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Did He Steal Their Agenda?

Mara Liasson on Fox News Sunday observed:

You know, fiscal responsibility — there are a whole bunch of issues that Republicans are going to have to come up with answers for. They were successful on taxes. Look at Obama. He ran as a tax cutter. They were successful on crime and welfare reform and strong defense. Obama wants to increase the size of the military.But what about global warming? What about income inequality? What about immigration — I mean, in terms of the importance of the Hispanic vote? There’s a whole bunch of new issues that Republicans are going to have to come up with conservative solutions for and not just fall back on, you know, fiscal responsibility, low taxes.

She is right that Barack Obama ran on some issues not associated with liberalism, including tax cuts and expanding the military. However (and it is a big however), it is not at all clear that he is going to fulfill those promises, including the one about going “line by line” through the federal budget. So if conservatives were right that Obama ran a disingenuous campaign, there will be plenty of room to reclaim that center-right agenda. If, however, he continues the rightward march, the GOP will be scratching their heads and wondering how their agenda was confiscated by a liberal from Chicago.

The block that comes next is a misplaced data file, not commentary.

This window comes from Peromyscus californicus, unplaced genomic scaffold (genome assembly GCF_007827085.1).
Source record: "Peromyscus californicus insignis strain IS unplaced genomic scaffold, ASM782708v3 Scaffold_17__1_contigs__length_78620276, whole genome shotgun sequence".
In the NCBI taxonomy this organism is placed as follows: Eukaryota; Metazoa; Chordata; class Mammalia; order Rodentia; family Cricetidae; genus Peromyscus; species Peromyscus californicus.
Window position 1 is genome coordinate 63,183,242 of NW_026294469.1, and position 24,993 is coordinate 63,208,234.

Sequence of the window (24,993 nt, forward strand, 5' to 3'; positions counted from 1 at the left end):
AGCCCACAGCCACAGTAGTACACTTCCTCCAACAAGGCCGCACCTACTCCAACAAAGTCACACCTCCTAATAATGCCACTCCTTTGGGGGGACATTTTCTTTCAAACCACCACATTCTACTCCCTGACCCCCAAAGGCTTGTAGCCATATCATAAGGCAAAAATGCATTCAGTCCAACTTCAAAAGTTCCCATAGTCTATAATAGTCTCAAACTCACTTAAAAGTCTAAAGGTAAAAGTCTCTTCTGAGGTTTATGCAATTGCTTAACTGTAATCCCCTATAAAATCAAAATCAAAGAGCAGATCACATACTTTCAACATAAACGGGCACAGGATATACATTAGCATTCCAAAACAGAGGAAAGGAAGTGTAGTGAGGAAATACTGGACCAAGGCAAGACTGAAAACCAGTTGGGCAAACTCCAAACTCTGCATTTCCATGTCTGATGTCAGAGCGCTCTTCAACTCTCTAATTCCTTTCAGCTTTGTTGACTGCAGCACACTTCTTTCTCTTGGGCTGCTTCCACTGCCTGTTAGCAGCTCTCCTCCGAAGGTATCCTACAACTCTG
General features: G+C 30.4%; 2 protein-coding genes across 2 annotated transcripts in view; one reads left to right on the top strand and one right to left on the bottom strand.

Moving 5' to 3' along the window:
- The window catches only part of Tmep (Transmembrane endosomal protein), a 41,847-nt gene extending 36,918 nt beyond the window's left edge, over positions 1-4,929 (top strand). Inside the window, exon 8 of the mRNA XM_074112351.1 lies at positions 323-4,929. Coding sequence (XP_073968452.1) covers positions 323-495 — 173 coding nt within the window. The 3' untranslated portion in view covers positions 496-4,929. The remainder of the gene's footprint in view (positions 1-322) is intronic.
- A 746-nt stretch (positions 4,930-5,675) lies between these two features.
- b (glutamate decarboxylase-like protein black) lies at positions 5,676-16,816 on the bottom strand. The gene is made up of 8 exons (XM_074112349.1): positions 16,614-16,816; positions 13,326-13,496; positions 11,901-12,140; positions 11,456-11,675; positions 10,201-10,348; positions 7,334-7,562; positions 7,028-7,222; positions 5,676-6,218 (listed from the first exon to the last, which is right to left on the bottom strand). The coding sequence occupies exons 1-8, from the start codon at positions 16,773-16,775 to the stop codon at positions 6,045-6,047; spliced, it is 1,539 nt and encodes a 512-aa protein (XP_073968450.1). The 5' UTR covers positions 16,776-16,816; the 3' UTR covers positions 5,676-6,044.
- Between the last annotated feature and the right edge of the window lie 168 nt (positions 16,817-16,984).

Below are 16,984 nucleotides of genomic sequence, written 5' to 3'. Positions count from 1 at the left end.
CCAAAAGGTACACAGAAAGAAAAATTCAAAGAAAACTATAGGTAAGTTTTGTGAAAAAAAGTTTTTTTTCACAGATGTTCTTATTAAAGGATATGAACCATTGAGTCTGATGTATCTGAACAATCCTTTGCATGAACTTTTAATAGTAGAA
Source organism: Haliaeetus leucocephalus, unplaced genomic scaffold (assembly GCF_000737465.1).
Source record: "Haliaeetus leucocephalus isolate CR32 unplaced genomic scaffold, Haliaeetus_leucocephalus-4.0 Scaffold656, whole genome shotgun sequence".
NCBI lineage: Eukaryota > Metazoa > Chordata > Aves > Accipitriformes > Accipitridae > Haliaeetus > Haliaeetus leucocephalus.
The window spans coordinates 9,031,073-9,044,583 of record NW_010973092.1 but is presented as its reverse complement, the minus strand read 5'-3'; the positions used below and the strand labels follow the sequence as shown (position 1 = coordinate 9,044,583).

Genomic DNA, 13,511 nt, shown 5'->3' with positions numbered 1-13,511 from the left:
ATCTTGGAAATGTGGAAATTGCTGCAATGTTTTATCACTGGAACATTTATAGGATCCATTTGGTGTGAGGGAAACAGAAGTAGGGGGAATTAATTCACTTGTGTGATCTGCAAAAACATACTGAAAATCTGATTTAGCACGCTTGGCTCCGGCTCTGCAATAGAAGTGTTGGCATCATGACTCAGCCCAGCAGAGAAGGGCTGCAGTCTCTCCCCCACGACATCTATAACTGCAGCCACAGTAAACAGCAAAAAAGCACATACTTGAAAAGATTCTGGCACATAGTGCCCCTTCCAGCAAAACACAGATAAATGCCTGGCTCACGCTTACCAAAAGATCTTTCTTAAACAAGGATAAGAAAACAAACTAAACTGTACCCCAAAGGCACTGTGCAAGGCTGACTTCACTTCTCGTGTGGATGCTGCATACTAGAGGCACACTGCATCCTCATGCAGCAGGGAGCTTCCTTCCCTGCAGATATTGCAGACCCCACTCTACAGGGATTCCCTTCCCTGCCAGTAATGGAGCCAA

Liasson’s other main point — the need for Republicans to expand their agenda — is on the money. John McCain was not able to do it. Republicans will have to do better. But these involve very hard choices and very big fights. Will the conservative Mandarins and the talk show ringleaders go into open rebellion again if party reformers move on immigration reform? (Mike Pence’s plan looks pretty darn good, in retrospect.) And when a certain segment of the party doesn’t agree there is such a thing as man-made global warming or that income inequality is a problem, it is going to be hard to reach consensus.

None of that is to say that it is not possible to innovate. But those who are calling for innovation should be prepared to defend the “heretics” whose innovations and suggestions do not meet with past party orthodoxies. And those who want to lead the party should, well, lead. And they should not be dissuaded by the howls of the establishment when they spot deviations from the party hymnal. That’s what reform and innovation are about — breaking with accepted wisdom. The other option is to change nothing –and keep losing elections.


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